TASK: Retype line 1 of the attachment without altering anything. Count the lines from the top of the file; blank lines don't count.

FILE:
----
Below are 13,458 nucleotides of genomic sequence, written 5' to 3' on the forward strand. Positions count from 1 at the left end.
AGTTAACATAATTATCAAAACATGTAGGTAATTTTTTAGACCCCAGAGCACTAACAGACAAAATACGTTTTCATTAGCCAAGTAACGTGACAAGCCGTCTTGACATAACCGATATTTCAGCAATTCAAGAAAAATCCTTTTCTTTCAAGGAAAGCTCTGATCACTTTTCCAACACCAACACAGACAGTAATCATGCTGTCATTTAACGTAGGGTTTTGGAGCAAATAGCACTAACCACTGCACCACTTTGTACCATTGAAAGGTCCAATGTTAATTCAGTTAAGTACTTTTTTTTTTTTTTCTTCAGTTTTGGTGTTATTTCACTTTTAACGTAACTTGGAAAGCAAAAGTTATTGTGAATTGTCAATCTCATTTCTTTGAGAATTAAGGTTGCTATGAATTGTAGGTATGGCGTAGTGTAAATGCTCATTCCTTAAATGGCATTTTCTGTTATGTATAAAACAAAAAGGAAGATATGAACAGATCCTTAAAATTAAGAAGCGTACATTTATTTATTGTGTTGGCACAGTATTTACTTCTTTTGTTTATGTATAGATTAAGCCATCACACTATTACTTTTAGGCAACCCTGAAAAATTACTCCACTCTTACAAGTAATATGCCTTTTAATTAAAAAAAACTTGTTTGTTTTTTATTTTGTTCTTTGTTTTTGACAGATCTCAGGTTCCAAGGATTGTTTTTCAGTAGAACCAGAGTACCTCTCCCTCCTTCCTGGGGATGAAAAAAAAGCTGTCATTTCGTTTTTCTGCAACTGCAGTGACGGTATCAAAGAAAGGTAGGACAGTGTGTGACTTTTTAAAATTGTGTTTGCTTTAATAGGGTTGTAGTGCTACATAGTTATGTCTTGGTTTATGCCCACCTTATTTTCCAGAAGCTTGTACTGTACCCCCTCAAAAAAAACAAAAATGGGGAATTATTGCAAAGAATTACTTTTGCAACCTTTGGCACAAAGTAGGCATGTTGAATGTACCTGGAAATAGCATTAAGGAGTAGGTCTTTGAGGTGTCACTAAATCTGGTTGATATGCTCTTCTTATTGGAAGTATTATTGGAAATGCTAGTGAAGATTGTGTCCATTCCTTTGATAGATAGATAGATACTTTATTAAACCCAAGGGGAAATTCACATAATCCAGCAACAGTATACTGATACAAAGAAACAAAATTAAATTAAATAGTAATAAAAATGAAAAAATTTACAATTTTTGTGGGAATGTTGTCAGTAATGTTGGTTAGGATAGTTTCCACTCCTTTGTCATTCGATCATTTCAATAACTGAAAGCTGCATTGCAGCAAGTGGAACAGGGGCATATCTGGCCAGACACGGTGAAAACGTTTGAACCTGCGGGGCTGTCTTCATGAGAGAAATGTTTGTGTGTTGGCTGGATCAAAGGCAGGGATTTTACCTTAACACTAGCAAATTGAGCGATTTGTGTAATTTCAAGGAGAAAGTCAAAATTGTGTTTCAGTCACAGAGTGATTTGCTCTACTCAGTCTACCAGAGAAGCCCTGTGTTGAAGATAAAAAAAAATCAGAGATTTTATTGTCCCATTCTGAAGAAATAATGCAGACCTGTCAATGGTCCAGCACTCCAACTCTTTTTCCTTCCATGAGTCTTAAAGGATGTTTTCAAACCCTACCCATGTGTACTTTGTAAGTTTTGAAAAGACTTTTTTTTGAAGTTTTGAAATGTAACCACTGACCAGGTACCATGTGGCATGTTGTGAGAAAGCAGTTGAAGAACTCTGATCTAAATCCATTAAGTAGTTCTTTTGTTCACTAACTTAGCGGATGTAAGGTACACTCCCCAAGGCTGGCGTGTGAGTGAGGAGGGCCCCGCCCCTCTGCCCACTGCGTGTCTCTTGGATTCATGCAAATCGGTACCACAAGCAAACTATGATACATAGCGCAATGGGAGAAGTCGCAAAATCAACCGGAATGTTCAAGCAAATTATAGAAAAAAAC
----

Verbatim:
Below are 13,458 nucleotides of genomic sequence, written 5' to 3' on the forward strand. Positions count from 1 at the left end.